Science Frontiers
The Unusual & Unexplained

Strange Science * Bizarre Biophysics * Anomalous astronomy
From the pages of the World's Scientific Journals

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About Science Frontiers

Science Frontiers is the bimonthly newsletter providing digests of reports that describe scientific anomalies; that is, those observations and facts that challenge prevailing scientific paradigms. Over 2000 Science Frontiers digests have been published since 1976.

These 2,000+ digests represent only the tip of the proverbial iceberg. The Sourcebook Project, which publishes Science Frontiers, also publishes the Catalog of Anomalies, which delves far more deeply into anomalistics and now extends to sixteen volumes, and covers dozens of disciplines.

Over 14,000 volumes of science journals, including all issues of Nature and Science have been examined for reports on anomalies. In this context, the newsletter Science Frontiers is the appetizer and the Catalog of Anomalies is the main course.


Subscriptions to the Science Frontiers newsletter are no longer available.

Compilations of back issues can be found in Science Frontiers: The Book, and original and more detailed reports in the The Sourcebook Project series of books.

The publisher

Please note that the publisher has now closed, and can not be contacted.


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... Science Frontiers ONLINE No. 74: Mar-Apr 1991 Issue Contents Other pages Home Page Science Frontiers Online All Issues This Issue Sourcebook Project Sourcebook Subjects Eel Oddities Garter snakes are reknowned for their habit of congregating in large, writhing masses, but we never heard of "eel balls" until A. Gardiner mentioned them in a recent issue of the Fortean Times. "These [eel balls] are recorded in Christopher Moriarty's excellent Eels: a Natural and Unnatural History (David and Charles, 1978). Moriarity cites Pliny as the earliest historical reference. According to him, Eel Balls occur in Lake Garda, Italy, when it has been storm-tossed by the effects of the October 'Autumn star'. Smitt in his Scandanavian Fishes (1895) says that eels ... themselves together in bunches 'up to a fathom in circumference' and are seen rolling along the stream beds, or, strangely, resting in this position. On 17 August 1935, fishery scientist J.C . Medcof observed, in the outflow of Lake Ainslie in Nova Scotia, 'three splendid clumps of Eels, half a metre in diameter, 30 to a clump, knotted tightly and remaining motionless in the rushes.' Medcof mentions that Eel Balls are sometimes free floating on the surface, which suggests formation with an air pocket or some communal control of air bladders. He says that this behavior occurs before eels 'silver' prior to the spawning migration. The record of Eel Balls in Nova Scotia proves that this behaviour is not confined to the European Eel." (Gardiner ...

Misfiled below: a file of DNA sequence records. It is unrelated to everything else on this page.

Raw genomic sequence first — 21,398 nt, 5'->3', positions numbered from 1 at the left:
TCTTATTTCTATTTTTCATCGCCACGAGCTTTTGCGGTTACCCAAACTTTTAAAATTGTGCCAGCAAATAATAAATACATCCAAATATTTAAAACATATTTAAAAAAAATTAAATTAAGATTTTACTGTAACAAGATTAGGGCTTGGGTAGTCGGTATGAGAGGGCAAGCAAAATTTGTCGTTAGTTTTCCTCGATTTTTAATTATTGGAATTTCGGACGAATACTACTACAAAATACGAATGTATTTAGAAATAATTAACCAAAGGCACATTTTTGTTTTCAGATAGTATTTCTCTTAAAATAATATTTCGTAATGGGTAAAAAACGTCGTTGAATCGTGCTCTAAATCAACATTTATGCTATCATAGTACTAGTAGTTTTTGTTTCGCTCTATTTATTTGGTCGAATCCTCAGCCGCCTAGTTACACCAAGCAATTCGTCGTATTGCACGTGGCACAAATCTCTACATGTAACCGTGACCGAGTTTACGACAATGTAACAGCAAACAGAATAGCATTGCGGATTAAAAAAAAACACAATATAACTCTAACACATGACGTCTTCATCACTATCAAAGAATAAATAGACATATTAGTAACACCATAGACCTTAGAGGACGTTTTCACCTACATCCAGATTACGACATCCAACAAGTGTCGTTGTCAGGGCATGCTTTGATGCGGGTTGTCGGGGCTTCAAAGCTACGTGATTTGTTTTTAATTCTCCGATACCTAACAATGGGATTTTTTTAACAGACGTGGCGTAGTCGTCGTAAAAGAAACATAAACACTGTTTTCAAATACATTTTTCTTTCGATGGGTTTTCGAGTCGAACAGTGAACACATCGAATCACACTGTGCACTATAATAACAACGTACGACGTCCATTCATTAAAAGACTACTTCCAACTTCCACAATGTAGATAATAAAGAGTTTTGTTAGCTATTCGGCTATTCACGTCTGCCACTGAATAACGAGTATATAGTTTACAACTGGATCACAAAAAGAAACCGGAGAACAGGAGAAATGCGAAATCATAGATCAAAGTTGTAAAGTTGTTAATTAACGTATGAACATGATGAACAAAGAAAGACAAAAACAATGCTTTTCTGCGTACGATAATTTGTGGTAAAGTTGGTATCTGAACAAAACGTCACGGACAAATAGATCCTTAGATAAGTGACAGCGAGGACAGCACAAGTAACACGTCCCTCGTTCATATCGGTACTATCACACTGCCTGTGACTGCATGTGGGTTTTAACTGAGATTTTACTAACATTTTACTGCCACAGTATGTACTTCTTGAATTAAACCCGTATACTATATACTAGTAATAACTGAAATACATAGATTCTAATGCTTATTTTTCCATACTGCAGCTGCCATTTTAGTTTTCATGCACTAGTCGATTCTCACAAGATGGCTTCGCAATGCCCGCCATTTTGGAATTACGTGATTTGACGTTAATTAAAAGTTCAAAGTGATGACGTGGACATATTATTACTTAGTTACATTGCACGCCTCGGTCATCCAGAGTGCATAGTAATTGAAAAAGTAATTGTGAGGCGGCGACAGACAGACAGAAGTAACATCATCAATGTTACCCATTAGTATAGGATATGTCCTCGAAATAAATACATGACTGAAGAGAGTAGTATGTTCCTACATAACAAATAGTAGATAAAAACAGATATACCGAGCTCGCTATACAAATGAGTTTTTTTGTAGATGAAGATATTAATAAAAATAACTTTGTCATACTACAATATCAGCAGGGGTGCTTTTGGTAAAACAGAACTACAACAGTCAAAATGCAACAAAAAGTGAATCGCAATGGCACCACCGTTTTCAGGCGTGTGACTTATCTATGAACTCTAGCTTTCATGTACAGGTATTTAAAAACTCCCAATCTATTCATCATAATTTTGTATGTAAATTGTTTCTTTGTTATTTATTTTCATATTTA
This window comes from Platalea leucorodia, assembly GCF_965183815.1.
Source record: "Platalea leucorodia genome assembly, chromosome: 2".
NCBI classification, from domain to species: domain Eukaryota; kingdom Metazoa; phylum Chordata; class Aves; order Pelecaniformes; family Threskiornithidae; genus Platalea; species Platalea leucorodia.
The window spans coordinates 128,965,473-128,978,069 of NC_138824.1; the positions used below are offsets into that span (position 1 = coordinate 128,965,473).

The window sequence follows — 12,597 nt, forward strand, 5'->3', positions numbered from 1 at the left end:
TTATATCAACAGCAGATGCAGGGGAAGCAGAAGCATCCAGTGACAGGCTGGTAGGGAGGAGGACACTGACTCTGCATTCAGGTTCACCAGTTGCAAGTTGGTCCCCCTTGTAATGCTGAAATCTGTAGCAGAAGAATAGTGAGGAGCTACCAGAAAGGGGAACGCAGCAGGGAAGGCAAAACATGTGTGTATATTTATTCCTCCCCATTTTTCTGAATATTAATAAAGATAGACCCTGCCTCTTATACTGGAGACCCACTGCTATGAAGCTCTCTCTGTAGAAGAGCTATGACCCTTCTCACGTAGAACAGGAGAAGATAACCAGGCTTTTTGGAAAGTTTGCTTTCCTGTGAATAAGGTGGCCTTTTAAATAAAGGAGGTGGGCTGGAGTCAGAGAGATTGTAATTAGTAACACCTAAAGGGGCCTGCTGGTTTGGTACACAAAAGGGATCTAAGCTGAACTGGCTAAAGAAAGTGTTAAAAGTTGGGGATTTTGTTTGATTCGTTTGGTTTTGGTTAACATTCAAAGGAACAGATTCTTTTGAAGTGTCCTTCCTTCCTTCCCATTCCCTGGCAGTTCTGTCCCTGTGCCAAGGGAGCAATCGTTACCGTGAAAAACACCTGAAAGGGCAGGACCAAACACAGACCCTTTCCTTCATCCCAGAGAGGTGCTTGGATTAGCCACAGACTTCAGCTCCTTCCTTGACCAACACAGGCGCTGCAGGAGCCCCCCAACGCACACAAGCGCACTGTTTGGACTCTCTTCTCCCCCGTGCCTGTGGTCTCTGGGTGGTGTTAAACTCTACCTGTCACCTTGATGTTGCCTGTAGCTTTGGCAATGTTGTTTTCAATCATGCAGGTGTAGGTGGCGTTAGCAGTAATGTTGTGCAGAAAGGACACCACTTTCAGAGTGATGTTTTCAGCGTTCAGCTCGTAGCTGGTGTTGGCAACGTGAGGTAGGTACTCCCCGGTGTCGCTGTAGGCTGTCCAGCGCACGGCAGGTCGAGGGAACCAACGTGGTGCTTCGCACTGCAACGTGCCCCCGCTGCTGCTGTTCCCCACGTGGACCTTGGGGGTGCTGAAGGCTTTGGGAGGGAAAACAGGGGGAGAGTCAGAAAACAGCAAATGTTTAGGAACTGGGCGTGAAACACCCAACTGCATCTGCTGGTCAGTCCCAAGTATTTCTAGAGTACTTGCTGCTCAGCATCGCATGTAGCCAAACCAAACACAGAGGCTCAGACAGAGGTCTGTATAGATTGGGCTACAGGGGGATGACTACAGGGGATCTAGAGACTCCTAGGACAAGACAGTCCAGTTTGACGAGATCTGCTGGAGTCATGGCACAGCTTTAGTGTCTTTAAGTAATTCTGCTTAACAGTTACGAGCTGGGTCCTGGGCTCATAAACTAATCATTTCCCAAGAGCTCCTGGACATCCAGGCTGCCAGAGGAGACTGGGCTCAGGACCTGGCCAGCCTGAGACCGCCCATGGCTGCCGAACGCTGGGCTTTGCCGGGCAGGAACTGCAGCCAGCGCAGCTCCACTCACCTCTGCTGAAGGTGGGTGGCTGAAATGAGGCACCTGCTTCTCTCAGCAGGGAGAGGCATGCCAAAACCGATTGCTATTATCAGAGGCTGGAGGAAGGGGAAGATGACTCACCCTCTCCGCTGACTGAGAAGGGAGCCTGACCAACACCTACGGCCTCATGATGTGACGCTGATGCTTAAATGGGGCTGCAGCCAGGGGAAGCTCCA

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... . 89: Sep-Oct 1993 Issue Contents Other pages Home Page Science Frontiers Online All Issues This Issue Sourcebook Project Sourcebook Subjects Why do electric fish swim backwards?This is not a trick question like the one about the chicken crossing the road. To understand the answer to the electric fish puzzle, we must restrict the discussion to those fish with active electric sensing systems. This group includes electric eels, South American knife fish, and African elephant snout fish. All of these have evolved, in a remarkable instance of parallel evolution, the capability of generating pulses of electricity. These pulses (up to 1,000 per second) radiate through the surrounding water. Prey and other nearby objects distort these oscillating electric fields. Electroreceptors on the fish and a sophisticated data processing system convert the ... distortions into an "image" of the surroundings. M. and S.J . Lannoo, of Ball State University, have watched the black ghost knife fish, which plies murky Amazon waters, approach likely prey tail first. Swimming backward using an elongated belly fin, the knife fish slowly cruises past its potential victim. If the electrical image looks appetizing, the knife fish grabs its dinner with a forward lunge as it appears in front of it. "The researchers suggest that the fish swims past objects in order to scan them with its electroreceptors. This is the only way the fish can identify prey because an electric sense cannot be focussed like an eye. But if the fish carried out its scan by swimming forwards, the prey would end up at its tail. The fish ...
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